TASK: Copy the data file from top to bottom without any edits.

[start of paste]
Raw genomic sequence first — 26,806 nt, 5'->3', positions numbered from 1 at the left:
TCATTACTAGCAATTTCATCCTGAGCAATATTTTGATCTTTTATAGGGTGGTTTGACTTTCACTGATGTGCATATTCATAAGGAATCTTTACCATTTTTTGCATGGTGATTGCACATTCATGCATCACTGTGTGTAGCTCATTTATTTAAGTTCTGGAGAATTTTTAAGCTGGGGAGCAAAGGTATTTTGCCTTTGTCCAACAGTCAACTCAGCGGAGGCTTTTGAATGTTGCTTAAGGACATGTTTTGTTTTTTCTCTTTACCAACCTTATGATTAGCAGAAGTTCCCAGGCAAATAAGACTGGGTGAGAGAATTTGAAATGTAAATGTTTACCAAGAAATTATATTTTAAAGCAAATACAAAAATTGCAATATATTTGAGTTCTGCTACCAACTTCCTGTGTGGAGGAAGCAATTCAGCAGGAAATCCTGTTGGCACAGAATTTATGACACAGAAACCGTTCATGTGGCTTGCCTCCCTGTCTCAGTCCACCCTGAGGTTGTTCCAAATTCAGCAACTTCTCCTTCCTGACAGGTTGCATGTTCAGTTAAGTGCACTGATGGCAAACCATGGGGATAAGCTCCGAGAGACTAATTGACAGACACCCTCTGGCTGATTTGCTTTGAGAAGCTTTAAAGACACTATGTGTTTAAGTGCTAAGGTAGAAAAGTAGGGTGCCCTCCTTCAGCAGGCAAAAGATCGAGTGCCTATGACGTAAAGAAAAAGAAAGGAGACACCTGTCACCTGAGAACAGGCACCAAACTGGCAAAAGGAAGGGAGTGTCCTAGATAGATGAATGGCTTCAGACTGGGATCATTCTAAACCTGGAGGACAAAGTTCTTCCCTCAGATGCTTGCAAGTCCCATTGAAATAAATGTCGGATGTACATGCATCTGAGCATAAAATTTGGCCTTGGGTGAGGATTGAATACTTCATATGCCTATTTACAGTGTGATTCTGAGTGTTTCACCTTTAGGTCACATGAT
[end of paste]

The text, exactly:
Raw genomic sequence first — 26,806 nt, 5'->3', positions numbered from 1 at the left:
TCATTACTAGCAATTTCATCCTGAGCAATATTTTGATCTTTTATAGGGTGGTTTGACTTTCACTGATGTGCATATTCATAAGGAATCTTTACCATTTTTTGCATGGTGATTGCACATTCATGCATCACTGTGTGTAGCTCATTTATTTAAGTTCTGGAGAATTTTTAAGCTGGGGAGCAAAGGTATTTTGCCTTTGTCCAACAGTCAACTCAGCGGAGGCTTTTGAATGTTGCTTAAGGACATGTTTTGTTTTTTCTCTTTACCAACCTTATGATTAGCAGAAGTTCCCAGGCAAATAAGACTGGGTGAGAGAATTTGAAATGTAAATGTTTACCAAGAAATTATATTTTAAAGCAAATACAAAAATTGCAATATATTTGAGTTCTGCTACCAACTTCCTGTGTGGAGGAAGCAATTCAGCAGGAAATCCTGTTGGCACAGAATTTATGACACAGAAACCGTTCATGTGGCTTGCCTCCCTGTCTCAGTCCACCCTGAGGTTGTTCCAAATTCAGCAACTTCTCCTTCCTGACAGGTTGCATGTTCAGTTAAGTGCACTGATGGCAAACCATGGGGATAAGCTCCGAGAGACTAATTGACAGACACCCTCTGGCTGATTTGCTTTGAGAAGCTTTAAAGACACTATGTGTTTAAGTGCTAAGGTAGAAAAGTAGGGTGCCCTCCTTCAGCAGGCAAAAGATCGAGTGCCTATGACGTAAAGAAAAAGAAAGGAGACACCTGTCACCTGAGAACAGGCACCAAACTGGCAAAAGGAAGGGAGTGTCCTAGATAGATGAATGGCTTCAGACTGGGATCATTCTAAACCTGGAGGACAAAGTTCTTCCCTCAGATGCTTGCAAGTCCCATTGAAATAAATGTCGGATGTACATGCATCTGAGCATAAAATTTGGCCTTGGGTGAGGATTGAATACTTCATATGCCTATTTACAGTGTGATTCTGAGTGTTTCACCTTTAGGTCACATGAT